Re: caution

blackpool is a fucking shithole. A good fracking earthquake can only make it better. As one who used to live in poulton le fylde there is only springfields nuclear fuel that could cause a fly in the ointment.

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"Other UK areas either don't contain, or are in relative volumes, trace amounts."

> BGS are reporting where it is, (potentially). Other UK areas either don't contain, or are in relative volumes, trace amounts.

From the article:

The Survey’s estimate of the potential gas reserves of the Bowland–Hodder shale formation - finally published today – indicate that using today’s technology, the rocks should yield 1,329 TCF (trillion cubic feet) or 37.7 TCM (37,631 BCM, or billion cubic metres) of gas.

Bowland Shale is a rock formation stretching from the Irish Sea, across the Midlands and Lancashire, to North Yorkshire. It’s just one of several promising rock formations in the UK rich in gas. Others in the West Country, South East England, and Scotland have yet to be surveyed and estimated for their potential.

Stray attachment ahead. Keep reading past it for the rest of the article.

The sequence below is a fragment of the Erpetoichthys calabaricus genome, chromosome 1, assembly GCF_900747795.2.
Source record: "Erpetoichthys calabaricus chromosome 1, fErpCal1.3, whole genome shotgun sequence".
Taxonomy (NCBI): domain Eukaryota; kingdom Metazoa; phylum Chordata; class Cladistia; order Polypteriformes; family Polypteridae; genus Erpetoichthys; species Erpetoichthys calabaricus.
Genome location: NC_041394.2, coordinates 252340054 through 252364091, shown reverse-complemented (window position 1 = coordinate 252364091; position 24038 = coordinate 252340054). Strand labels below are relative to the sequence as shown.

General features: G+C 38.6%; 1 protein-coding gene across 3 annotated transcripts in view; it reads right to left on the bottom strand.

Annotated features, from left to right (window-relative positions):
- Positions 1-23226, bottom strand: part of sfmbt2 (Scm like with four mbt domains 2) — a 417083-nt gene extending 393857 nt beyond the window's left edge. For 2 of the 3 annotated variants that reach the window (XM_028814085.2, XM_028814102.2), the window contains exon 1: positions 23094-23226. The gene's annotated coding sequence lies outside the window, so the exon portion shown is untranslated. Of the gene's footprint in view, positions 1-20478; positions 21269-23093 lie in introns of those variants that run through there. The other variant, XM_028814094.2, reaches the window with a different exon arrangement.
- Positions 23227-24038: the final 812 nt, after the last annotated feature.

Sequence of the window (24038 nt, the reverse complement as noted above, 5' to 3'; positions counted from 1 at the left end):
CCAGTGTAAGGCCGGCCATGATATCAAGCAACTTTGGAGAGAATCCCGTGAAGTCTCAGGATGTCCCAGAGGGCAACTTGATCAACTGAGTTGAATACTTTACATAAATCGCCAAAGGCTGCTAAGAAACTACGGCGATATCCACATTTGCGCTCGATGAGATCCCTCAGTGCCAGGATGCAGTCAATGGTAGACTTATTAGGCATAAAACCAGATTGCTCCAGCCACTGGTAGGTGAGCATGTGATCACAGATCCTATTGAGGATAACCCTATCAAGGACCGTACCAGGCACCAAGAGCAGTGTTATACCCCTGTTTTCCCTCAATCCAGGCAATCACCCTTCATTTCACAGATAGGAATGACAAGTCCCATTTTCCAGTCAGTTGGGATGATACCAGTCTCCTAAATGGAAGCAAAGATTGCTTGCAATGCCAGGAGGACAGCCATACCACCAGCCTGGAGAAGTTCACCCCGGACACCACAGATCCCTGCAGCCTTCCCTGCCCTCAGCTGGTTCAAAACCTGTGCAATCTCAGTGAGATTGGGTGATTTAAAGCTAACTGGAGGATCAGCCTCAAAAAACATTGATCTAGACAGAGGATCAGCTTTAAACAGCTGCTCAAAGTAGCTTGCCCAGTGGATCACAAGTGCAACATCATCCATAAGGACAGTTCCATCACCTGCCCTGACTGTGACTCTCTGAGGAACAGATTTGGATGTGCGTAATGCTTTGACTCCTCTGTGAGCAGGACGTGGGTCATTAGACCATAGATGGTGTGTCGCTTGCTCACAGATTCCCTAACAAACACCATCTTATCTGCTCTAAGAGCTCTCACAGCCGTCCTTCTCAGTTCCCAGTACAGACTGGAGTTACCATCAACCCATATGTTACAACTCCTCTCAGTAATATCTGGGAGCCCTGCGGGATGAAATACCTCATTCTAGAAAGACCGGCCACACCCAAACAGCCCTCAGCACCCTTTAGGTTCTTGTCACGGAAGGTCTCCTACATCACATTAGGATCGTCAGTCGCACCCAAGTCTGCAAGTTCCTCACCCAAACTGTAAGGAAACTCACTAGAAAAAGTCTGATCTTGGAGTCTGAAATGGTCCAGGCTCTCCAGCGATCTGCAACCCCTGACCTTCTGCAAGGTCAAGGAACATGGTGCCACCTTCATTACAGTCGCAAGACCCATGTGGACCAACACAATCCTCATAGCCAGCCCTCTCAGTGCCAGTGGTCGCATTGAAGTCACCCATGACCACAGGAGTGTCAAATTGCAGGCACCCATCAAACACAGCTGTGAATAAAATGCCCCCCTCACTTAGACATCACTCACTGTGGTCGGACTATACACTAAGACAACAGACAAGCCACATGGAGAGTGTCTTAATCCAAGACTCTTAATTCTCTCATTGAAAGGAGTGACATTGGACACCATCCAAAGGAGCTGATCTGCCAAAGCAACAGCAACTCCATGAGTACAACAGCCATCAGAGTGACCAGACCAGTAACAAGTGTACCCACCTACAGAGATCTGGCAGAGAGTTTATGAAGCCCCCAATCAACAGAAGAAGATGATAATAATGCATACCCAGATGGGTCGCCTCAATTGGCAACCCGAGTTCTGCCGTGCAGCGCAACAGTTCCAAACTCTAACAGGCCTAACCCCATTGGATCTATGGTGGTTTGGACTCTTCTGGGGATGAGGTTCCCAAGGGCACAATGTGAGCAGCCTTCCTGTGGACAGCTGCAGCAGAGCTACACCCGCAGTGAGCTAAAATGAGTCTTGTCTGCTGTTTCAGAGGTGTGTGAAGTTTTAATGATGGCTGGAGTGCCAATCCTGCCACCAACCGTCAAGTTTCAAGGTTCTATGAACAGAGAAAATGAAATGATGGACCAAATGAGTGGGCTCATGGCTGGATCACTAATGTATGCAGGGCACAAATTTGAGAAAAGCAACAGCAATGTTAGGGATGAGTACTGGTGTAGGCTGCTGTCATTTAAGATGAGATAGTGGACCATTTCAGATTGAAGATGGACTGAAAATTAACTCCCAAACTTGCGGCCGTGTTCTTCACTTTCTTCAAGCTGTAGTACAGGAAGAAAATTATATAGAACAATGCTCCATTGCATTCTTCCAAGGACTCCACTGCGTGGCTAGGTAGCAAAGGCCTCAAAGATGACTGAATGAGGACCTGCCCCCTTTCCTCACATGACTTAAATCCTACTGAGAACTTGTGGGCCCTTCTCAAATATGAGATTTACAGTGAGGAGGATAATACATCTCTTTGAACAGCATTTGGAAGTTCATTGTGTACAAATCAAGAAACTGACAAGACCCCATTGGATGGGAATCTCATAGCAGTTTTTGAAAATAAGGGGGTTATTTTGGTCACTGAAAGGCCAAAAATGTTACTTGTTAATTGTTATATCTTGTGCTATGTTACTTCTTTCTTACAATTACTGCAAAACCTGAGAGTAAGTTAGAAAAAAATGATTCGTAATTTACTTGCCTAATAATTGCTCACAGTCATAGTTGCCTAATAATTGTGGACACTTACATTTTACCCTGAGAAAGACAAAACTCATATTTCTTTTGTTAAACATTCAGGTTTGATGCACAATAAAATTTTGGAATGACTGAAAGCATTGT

At least read the thing before commenting.

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Anonymous Coward

Re: "Other UK areas either don't contain, or are in relative volumes, trace amounts."

"At least read the thing before commenting."

Try not limiting your reading to just this article or report.

I was referring to the majority of onshore UK.

As an overly simplistic example, the bits not coloured yellow in the map linked below

http://news.bbcimg.co.uk/media/images/64735000/gif/_64735576_shale_deposits_v3_464.gif

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Sounds familiar

Didn't we used to have 300years reserve of fossil fuels under the north before?